French President Francois Mitterrand raises his cap as he goes for a walk in the streets of Chateau-Chinon in 1995.

French President Francois Mitterrand raises his cap as he goes for a walk in the streets of Chateau-Chinon in 1995.

Credit:

Robert Pratta/Reuters

It's hardly unusual in France for a politician to fail to reveal an illness or medical condition to voters.

President Francois Mitterrand served with prostate cancer for more than a decade before the French electorate found out. 

He failed to disclose his condition during his 1988 re-election campaign. 

"It was only about 12 years after his diagnosis that this came out in public, shortly before he retired," says TIME magazine's Vivienne Walt. 

Mitterrand was president from 1981 to 1995. He died of prostate cancer a year after stepping down. 

French President Jacques Chirac suffered what doctors called a "minor stroke" while in office in 2005. At the time, authorities provided the public with little information about the severity of the incident.  

Walt says the Chirac era marked the end of the era when French citizens accepted that they'd know little about their leader's health. 

"Right after that came Nicholas Sarkozy, who was shockingly young by French standards," Walt says. "He was in his early 50s, and he loved to be filmed jogging. There were very famous videos of him during the campaign jogging around the parks with his security detail. He was all youth and vigor. He was the new generation. In fact, one famous photo of him showed him jogging up the steps of the Champs Elysees Palace in his shorts and sneakers."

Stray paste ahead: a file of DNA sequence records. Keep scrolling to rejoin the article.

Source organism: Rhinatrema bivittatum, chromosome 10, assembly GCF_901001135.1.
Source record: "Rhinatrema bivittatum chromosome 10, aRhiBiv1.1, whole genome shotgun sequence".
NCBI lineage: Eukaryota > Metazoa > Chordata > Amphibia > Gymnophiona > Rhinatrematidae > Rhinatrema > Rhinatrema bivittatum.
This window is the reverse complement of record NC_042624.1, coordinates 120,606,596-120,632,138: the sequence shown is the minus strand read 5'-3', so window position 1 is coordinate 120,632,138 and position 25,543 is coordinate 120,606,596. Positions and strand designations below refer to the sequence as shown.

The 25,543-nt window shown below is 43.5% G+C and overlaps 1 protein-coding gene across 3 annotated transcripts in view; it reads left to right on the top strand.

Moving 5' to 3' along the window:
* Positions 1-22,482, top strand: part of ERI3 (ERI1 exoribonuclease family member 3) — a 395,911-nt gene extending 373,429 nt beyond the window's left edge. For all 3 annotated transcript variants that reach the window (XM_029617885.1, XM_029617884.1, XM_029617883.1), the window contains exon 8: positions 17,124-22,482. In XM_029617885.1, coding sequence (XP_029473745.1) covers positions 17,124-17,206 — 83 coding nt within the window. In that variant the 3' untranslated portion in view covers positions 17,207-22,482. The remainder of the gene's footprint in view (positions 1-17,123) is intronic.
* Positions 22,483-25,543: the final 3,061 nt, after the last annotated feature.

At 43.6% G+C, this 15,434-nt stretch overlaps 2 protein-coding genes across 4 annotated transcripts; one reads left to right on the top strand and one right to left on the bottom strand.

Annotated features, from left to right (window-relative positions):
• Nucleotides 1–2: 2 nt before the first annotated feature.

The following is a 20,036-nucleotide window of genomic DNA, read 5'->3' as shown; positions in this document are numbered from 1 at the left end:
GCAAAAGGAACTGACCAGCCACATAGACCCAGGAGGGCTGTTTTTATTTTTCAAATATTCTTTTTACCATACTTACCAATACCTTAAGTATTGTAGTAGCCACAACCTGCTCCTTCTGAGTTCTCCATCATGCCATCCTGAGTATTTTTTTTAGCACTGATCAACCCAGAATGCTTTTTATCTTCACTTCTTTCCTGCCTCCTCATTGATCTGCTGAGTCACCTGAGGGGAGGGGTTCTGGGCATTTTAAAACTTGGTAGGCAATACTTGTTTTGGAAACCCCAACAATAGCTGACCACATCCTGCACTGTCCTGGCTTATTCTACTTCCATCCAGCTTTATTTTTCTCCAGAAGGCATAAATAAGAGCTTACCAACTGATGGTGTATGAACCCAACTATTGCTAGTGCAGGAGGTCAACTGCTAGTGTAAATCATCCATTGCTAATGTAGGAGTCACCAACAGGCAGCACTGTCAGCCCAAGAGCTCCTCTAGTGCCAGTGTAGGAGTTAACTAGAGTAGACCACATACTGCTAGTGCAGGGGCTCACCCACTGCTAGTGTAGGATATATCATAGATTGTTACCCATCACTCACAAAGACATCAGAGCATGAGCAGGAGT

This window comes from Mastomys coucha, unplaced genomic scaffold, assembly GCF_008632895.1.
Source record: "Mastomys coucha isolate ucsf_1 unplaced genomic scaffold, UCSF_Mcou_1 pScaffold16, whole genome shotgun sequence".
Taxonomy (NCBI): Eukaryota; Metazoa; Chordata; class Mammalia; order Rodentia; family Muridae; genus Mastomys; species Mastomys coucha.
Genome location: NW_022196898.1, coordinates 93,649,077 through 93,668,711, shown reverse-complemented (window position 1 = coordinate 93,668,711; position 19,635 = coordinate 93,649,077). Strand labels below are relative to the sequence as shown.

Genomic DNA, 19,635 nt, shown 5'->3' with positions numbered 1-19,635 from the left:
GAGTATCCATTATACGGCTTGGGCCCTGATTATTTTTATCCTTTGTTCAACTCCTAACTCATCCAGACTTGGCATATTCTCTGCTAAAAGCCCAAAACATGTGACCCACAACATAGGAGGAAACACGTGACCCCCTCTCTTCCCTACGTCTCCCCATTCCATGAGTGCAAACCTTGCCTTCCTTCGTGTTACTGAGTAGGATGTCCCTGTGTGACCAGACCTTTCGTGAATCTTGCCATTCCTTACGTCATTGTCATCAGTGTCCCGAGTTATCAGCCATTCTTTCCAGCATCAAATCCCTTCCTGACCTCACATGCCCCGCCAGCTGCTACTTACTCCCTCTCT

Sarkozy is making another run for the presidency and is once again jogging in Paris parks.  

In contrast, French President Francois Hollande is "famously sedentary," according to Walt. 

"He never does a stitch of exercise that anybody knows," Walt says. "His son was recently in one of the gossip magazines saying his dad had a treadmill but he never used it." 

When UK Prime Minister Theresa May revealed that she had Type 1 diabetes, she assured others with the condition "you can still do what you want to do." 

"There was never a single question about whether this might affect her performance," Walt says. "It just was regarded as being almost kind of tasteless to go down that road of enquiry." 

May has divulged that managing her blood sugar levels has required some bending of the rules.

She admits she's surreptitiously violated the House of Commons' strict prohibition on not eating in the chamber and quietly devoured handfuls of nuts when the speaker wasn't looking.

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